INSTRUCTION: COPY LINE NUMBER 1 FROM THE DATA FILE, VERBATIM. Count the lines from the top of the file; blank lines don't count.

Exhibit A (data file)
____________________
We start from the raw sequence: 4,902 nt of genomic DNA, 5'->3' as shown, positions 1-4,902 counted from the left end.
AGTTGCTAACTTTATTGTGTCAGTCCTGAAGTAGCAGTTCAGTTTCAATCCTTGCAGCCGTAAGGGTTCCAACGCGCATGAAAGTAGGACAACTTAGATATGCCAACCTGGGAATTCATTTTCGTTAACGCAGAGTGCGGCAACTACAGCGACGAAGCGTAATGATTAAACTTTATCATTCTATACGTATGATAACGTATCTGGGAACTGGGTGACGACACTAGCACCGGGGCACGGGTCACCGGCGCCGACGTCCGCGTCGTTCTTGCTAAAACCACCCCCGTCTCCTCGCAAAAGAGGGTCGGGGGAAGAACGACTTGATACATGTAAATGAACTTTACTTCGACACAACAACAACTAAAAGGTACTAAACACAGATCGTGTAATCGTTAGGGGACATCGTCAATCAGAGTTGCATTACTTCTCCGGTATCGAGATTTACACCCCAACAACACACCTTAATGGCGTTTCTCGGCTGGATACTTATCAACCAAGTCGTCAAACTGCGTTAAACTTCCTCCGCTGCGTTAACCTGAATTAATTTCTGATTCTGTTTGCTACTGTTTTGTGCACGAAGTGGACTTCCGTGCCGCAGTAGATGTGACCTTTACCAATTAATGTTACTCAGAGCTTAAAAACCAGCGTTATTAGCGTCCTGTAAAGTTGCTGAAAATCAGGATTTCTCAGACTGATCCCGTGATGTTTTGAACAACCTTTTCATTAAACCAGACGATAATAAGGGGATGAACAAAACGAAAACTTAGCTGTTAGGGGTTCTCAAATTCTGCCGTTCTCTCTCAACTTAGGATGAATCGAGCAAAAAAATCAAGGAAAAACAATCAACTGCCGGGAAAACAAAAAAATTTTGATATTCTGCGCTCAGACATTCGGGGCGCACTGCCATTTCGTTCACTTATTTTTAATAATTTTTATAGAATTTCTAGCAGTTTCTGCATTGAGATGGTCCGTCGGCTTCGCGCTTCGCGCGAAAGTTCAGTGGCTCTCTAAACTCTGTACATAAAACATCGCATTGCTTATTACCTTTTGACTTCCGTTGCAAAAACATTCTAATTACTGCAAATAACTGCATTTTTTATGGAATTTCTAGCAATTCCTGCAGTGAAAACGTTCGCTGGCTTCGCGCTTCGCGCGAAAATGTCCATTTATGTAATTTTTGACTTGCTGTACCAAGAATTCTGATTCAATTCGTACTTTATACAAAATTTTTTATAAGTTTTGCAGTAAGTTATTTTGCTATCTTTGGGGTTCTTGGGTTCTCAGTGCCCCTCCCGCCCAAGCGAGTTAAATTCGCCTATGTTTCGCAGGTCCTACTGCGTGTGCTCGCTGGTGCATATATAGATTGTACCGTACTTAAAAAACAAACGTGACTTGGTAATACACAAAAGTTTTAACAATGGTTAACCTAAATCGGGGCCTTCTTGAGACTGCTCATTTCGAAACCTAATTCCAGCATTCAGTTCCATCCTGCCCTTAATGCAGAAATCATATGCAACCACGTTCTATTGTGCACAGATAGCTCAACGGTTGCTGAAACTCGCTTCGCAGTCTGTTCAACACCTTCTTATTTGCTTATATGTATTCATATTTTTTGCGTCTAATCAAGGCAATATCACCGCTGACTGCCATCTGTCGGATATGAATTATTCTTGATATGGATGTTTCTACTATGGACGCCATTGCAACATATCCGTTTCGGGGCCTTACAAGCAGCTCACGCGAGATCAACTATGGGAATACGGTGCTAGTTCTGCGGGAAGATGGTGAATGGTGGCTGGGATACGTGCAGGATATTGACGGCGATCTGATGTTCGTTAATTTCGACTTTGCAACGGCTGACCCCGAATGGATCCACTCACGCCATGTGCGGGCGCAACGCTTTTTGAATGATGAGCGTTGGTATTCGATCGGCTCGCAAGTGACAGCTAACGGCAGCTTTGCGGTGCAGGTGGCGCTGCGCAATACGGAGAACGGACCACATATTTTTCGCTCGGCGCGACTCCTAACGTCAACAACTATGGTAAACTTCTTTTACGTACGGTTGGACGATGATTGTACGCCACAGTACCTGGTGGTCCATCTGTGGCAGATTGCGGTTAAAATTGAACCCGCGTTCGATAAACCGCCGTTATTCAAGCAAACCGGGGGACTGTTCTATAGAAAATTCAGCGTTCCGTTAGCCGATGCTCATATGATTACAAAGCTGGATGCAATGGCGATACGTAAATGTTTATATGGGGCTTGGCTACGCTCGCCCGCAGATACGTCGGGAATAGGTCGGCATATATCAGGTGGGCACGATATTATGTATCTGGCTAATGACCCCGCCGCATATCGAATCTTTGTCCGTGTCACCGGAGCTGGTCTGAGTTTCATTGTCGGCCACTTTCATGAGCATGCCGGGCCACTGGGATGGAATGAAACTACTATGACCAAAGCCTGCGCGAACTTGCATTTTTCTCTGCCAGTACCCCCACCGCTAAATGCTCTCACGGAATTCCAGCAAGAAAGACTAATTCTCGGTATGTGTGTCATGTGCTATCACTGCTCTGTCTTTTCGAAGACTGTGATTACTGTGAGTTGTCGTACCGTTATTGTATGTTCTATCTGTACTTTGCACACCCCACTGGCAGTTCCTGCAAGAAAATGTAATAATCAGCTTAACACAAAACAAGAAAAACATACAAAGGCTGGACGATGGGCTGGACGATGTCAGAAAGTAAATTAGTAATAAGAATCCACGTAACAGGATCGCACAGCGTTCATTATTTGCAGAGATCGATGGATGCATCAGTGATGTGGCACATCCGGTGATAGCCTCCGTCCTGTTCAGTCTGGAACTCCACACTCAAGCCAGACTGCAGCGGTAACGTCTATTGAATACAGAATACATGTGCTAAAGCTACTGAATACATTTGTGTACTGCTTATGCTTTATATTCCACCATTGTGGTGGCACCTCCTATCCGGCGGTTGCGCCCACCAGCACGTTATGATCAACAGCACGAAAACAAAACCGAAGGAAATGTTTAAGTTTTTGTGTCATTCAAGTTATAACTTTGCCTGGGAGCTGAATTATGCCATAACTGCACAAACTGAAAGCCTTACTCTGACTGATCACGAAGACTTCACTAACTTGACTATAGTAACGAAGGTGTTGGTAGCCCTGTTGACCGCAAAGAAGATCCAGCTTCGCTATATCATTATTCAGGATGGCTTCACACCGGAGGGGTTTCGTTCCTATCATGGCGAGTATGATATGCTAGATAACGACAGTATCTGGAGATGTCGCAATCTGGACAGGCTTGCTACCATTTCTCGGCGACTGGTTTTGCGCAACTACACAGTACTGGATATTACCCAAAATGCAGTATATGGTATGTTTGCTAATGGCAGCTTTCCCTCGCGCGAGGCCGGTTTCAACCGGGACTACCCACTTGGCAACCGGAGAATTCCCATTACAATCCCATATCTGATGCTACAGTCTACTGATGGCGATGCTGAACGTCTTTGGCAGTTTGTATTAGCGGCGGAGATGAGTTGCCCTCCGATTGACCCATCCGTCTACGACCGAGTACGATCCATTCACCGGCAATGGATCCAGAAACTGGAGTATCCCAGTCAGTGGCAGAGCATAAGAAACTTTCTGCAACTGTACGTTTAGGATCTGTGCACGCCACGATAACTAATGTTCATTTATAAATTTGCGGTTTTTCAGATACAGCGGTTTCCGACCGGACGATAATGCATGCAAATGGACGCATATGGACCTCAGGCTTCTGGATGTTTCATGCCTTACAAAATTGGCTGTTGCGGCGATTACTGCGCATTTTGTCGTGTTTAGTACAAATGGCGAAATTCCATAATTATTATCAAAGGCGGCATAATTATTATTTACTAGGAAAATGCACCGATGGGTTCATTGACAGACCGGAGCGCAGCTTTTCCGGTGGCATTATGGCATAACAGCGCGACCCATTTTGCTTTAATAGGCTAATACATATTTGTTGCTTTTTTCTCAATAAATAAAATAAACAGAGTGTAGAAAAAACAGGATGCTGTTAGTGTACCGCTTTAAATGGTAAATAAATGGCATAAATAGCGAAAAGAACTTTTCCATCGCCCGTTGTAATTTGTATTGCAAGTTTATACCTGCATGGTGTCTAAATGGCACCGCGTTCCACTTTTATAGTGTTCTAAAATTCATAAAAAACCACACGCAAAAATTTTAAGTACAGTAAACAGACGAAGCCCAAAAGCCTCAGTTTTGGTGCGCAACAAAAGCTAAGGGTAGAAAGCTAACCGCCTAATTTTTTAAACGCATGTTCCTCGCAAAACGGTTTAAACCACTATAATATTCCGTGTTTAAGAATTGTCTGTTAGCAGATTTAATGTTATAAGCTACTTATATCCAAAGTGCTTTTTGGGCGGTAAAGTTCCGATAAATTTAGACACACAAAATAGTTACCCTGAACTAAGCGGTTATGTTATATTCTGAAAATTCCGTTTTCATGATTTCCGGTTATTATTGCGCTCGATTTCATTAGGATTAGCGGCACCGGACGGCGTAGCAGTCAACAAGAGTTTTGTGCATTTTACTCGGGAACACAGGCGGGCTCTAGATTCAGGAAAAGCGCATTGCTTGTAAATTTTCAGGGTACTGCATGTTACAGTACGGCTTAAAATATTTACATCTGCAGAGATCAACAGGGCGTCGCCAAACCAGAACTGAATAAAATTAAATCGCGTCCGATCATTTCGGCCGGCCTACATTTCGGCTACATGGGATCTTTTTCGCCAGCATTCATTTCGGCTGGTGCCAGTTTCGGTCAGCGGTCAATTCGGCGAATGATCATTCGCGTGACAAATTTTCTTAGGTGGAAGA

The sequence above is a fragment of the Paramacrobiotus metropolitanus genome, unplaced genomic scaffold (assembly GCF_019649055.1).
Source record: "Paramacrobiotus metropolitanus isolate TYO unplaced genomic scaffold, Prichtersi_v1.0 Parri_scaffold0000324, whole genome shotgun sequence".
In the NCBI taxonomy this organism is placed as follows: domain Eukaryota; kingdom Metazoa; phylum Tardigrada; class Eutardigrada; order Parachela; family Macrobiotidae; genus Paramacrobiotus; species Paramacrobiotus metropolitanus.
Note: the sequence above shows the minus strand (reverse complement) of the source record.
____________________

We start from the raw sequence: 4,902 nt of genomic DNA, 5'->3' as shown, positions 1-4,902 counted from the left end.